By Joe Deaux
Nicholas Armstrong relaxes in the front pew at Church of St. Ann and the Holy Trinity in Brooklyn Heights clasping in his left hand wine in a clear plastic cup. He is the conductor of the Brooklyn Symphony Orchestra. It is a semi-professional orchestra. Some musicians are paid and others are volunteers. He wears a black suit, black slip-on shoes, a banded shirt – one with no collar – buttoned up and no tie. He is a large man. He hovers at about six feet four inches tall and is broad at the chest and shoulders. His face glows and his eyes are soft. His hair is a mix of grey and dark shades. He is 53 years old.
Armstrong is only 30 minutes removed from Maurice Ravel’s La Valse. It is a robust orchestral work that is written in waltz timing except for the final measures. The conclusion of the piece is like a roller coaster. Armstrong swayed and flailed his arms as he conducted. His head bobbed rhythmically. He stood on his tippy toes and violently dropped his body to add a physical staccato the final note. He turned to the audience with a broad smile on his face.
Armstrong’s conducting is the only part of this symphony in full view; there is no stage in the church, which means that the musicians in the Brooklyn Symphony are level with their audience. The result feels like watching a one-man silent movie with a musical score overlaying the performance.
“Music is a drama,” Armstrong says. He adds that conflict and resolution are central to the symphony. He believes the conductor’s purpose is to become a guide for the audience. “It’s like saying, ‘Places please, Act 1,’ but you can’t just walk away,” he says referring to the director of a play.
He enjoys challenging his musicians. He gives them suggestions instead of telling them how to act out their parts. He likes to present programs with a theme for his audiences. He characterized the problem with the symphony as being very “museum-ie”. To alleviate this predicament Armstrong tries to conduct at least one contemporary piece at each concert. “It is great and important to do a piece where the ink is still wet on the score,” he says. He believes our culture is not interested in new classical music.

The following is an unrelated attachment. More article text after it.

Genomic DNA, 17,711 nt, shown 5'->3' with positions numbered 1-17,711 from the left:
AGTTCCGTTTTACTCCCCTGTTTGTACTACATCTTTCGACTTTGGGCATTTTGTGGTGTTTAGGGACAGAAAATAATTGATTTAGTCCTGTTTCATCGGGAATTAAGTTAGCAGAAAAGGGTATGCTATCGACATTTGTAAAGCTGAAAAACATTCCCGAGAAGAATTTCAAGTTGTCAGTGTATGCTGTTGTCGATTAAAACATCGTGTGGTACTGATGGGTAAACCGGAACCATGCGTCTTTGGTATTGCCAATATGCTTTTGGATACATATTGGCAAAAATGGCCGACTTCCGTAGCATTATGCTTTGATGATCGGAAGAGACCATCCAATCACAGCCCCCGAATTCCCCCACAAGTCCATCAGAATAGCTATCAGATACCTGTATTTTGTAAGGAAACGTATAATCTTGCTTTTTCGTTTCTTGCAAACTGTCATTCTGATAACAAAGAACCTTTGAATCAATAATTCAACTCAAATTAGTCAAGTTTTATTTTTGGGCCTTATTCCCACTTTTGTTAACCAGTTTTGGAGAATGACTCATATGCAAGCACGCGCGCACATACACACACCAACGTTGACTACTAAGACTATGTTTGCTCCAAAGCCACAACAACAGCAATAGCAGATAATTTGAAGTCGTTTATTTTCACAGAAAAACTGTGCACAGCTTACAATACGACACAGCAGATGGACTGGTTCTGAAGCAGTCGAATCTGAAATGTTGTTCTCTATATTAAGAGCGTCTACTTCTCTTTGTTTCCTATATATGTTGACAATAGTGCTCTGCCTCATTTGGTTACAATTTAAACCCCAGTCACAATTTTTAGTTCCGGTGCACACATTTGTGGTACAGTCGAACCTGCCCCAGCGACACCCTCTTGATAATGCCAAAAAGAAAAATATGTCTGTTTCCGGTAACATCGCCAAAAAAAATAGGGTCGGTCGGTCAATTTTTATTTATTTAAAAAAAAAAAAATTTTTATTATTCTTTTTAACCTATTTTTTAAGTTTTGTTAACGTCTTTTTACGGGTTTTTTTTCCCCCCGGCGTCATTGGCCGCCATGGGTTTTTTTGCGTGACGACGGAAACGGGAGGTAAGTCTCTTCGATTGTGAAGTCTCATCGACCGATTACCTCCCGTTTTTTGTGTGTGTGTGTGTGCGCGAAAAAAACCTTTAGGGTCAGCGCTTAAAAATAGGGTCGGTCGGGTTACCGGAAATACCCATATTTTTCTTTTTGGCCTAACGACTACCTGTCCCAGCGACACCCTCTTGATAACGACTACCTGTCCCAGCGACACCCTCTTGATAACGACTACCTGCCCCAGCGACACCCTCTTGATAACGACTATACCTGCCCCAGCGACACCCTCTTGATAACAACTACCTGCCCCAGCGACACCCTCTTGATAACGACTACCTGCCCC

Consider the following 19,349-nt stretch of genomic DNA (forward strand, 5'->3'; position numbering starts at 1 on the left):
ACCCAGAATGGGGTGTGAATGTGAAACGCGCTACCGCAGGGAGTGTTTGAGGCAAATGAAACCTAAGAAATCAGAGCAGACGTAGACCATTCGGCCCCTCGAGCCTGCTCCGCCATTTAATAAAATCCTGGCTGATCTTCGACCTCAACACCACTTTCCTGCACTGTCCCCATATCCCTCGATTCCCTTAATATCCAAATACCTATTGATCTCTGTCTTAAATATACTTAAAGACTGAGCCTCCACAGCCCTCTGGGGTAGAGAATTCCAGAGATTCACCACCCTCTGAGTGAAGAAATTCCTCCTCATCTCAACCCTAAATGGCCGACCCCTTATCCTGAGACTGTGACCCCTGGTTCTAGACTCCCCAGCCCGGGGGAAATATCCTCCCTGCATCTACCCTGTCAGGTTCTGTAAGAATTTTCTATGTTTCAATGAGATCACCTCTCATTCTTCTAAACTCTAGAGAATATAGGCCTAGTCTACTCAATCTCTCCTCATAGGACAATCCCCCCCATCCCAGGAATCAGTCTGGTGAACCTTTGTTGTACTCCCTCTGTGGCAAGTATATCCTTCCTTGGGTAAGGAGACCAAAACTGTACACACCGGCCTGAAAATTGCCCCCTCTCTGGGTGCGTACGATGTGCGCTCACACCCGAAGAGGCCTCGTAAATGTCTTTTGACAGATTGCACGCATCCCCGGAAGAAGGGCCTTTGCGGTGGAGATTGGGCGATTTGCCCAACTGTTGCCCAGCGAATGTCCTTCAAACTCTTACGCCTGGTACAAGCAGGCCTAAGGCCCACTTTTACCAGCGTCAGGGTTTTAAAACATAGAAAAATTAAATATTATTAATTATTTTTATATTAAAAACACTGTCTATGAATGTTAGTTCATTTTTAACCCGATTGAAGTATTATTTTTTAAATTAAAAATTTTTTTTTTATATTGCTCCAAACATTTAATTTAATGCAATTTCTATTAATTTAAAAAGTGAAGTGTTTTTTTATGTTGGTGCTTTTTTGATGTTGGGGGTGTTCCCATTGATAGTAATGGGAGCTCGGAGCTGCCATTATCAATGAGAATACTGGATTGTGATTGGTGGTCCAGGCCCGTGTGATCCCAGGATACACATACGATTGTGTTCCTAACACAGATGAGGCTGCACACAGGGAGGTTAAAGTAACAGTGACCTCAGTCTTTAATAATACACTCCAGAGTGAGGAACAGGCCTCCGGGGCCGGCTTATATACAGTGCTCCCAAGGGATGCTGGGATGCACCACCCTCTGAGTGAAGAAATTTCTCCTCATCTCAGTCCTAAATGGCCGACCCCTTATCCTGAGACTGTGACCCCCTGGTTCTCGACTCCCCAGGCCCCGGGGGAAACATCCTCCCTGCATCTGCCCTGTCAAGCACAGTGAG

Armstrong speaks with a British accent. His initial response to a question is to pause and then to collect his thoughts as he gazes at the balcony. His replies are deliberate. Playing music is the oldest activity he can remember doing. He started by singing at his church. He begged his parents for a piano. They bought him a “cheap and upright” piano and acquired for him a “cheap and upright” teacher. Armstrong plays viola, piano and harpsichord. But his favorite instrument is the violin.
He pursued a degree in viola performance at the University of Bristol. His next move was playing at the Teatro La Fenice opera house in Venice, Italy. “I played under so many poorly prepared conductors,” he says. So he received a Master’s degree in conducting at Virginia Commonwealth University.
“New York begged me to come,” Armstrong says. He admits that he does not have the personality to push for an international career in conducting. Instead he teaches at Poly Prep Country Day School in Bay Ridge as the Performance Arts Department Chair.
The Brooklyn Symphony Orchestra is in its 37th season and 14th under Nicholas Armstrong. It started as a small group of amateur musicians in Brooklyn Heights. Armstrong embraces the fact that they are an amateur orchestra. “We are a community orchestra,” he says.
The borough’s professional orchestra, the Brooklyn Philharmonic, cancelled its season last year. This cancellation left the BSO as the only local choice for Brooklyn symphony-goers. But the two symphonies do not compete. The Brooklyn Philharmonic’s dilemma is symptomatic of many symphonies in the United States after the Great Recession. The Brooklyn Symphony Orchestra’s greatest strength might be its semi-professional status. Armstrong receives a stipend. The orchestra also pays its harpist, percussionists and the concert mistress. Everyone else is unpaid. Each performance is preceded by eight rehearsals.
The orchestra’s playing is crisp. The musicians are on point. They do not mimic an international caliber symphony. They are one. And it is unsurprising when one understands their conductor.
The lights extinguish in the Church. Armstrong loosens his collar. He pauses and takes a sip of wine. He understands music beyond the notes. He admits to loving Baroque music. “It is very logical music,” Armstrong says.
A symphony orchestra, he says, is an important part of social existence. The first piece of the program this night was Symphony No. 2 in F by James Cohn. Cohn composed the score at the Julliard School in 1949. Today marked its American premiere. Cohn had approached Armstrong a year ago asking if he would select one of his symphonies for a program. Armstrong jokes that he probably would not have chosen the piece if he did not find Cohn entirely charming.
After Armstrong conducted the final note, he turned to the audience and began applauding a person in the crowd. An old man with ghost-white hair and a hunch in his posture stood up with his hands at his sides and hung there for a few minutes. It was Cohn, hearing his piece for the first time in 60 years.